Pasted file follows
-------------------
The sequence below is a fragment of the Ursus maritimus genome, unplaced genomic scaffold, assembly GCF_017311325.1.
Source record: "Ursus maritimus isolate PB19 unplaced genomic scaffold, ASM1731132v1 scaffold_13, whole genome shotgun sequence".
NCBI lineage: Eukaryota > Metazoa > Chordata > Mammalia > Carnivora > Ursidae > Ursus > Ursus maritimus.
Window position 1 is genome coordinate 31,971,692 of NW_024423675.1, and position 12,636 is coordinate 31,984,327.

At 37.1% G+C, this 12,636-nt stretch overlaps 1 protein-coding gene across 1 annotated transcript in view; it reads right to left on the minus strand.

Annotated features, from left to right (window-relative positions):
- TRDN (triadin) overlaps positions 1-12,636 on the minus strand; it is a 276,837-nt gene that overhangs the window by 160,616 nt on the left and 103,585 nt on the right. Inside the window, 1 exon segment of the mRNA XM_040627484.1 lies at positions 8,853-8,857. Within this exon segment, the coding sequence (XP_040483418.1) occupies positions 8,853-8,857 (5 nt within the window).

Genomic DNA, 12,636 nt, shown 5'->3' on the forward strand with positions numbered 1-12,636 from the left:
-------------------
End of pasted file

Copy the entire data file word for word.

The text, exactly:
The sequence below is a fragment of the Ursus maritimus genome, unplaced genomic scaffold, assembly GCF_017311325.1.
Source record: "Ursus maritimus isolate PB19 unplaced genomic scaffold, ASM1731132v1 scaffold_13, whole genome shotgun sequence".
NCBI lineage: Eukaryota > Metazoa > Chordata > Mammalia > Carnivora > Ursidae > Ursus > Ursus maritimus.
Window position 1 is genome coordinate 31,971,692 of NW_024423675.1, and position 12,636 is coordinate 31,984,327.

At 37.1% G+C, this 12,636-nt stretch overlaps 1 protein-coding gene across 1 annotated transcript in view; it reads right to left on the minus strand.

Annotated features, from left to right (window-relative positions):
- TRDN (triadin) overlaps positions 1-12,636 on the minus strand; it is a 276,837-nt gene that overhangs the window by 160,616 nt on the left and 103,585 nt on the right. Inside the window, 1 exon segment of the mRNA XM_040627484.1 lies at positions 8,853-8,857. Within this exon segment, the coding sequence (XP_040483418.1) occupies positions 8,853-8,857 (5 nt within the window).

Genomic DNA, 12,636 nt, shown 5'->3' on the forward strand with positions numbered 1-12,636 from the left: